The company said survey participants opined that 2019 would be mostly spent on preparation and planning for the new technology, with 61% of the operators saying they expected peak rollout between 2020 and 2022.
The survey found that while confidence in the technology itself was high, it was unclear how soon it would lead to new products and services for which people were willing to fork out money.
Hence, initially, most of these firms saw enhanced mobile broadband and IoT devices, rather than fixed wireless access or mission-critical applications, as being the most used.
The 46 CTOs were contacted by phone and online; 20% were from attacker operators and 22% from mobile-only players. A quarter were from multi-region operators; 25% were in Europe, 20% in North America, 20% in Asia and the remainder in the Middle East, South America and Africa.
While many said they saw IoT as a 5G priority, the survey found that "they really see this latest wireless advance primarily as an opportunity to cement, gain, or regain network leadership".
Such competitive positioning was seen as the top priority for 5G, followed by customer experience and capacity, with some seeing the latter as a second objective.
IoT was not considered a core objective for 5G, McKinsey said, showing that the existing IoT capability was sufficient for most use cases.
"While we hear a lot of talk about the use of 5G for fixed wireless access, only 22% of operators identify this as their first or second priority for 5G, the same as IoT," the survey said.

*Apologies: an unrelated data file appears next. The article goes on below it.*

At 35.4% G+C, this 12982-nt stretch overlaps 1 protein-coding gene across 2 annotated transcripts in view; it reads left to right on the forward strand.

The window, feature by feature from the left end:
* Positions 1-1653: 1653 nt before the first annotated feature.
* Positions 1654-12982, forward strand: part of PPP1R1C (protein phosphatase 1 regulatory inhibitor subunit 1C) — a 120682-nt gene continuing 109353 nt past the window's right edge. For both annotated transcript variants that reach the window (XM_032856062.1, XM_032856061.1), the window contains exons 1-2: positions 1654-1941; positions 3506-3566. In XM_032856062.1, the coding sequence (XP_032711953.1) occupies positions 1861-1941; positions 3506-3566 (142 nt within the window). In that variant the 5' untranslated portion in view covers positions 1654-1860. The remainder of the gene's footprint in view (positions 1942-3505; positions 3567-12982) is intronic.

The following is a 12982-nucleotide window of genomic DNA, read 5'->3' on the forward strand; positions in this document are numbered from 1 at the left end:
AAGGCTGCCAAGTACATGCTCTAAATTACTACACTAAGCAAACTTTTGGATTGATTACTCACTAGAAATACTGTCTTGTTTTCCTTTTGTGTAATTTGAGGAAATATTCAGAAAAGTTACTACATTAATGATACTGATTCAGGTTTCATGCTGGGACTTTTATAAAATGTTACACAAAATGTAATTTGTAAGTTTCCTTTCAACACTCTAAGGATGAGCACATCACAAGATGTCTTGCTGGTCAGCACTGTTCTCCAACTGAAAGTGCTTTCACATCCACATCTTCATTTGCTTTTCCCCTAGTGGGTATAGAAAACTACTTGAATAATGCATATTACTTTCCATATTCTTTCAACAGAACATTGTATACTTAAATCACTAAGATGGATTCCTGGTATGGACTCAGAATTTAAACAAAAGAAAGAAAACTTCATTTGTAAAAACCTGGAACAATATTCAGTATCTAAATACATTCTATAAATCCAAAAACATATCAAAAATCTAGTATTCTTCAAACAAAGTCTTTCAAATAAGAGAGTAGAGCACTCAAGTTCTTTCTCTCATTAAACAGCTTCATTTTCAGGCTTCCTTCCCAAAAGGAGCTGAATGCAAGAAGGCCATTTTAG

Another finding was that as momentum towards 5G went, the technical teams were leading the business teams, and not, as usual the other way around. "The reasoning behind this could be either that 5G is viewed as so important that it just has to move forward or that the 'working' commercial teams — those below the chief executive level — haven’t pushed for it yet," McKinsey said.
About two-thirds of the CTOs surveyed said they had questions around the financing of 5G, while about 60% said they were still grappling with finding a business case for the technology. The business case was made even more difficult because of the prevailing belief that 5G would increase costs.
Practically all the survey participants said they expected network sharing to increase, mainly due to the expectation that 5G would mean a rise in costs for operators. Further, 90% of those surveyed said they expected to adopt new business models like neutral hosts, though where these hosts would be involved was as yet unclear.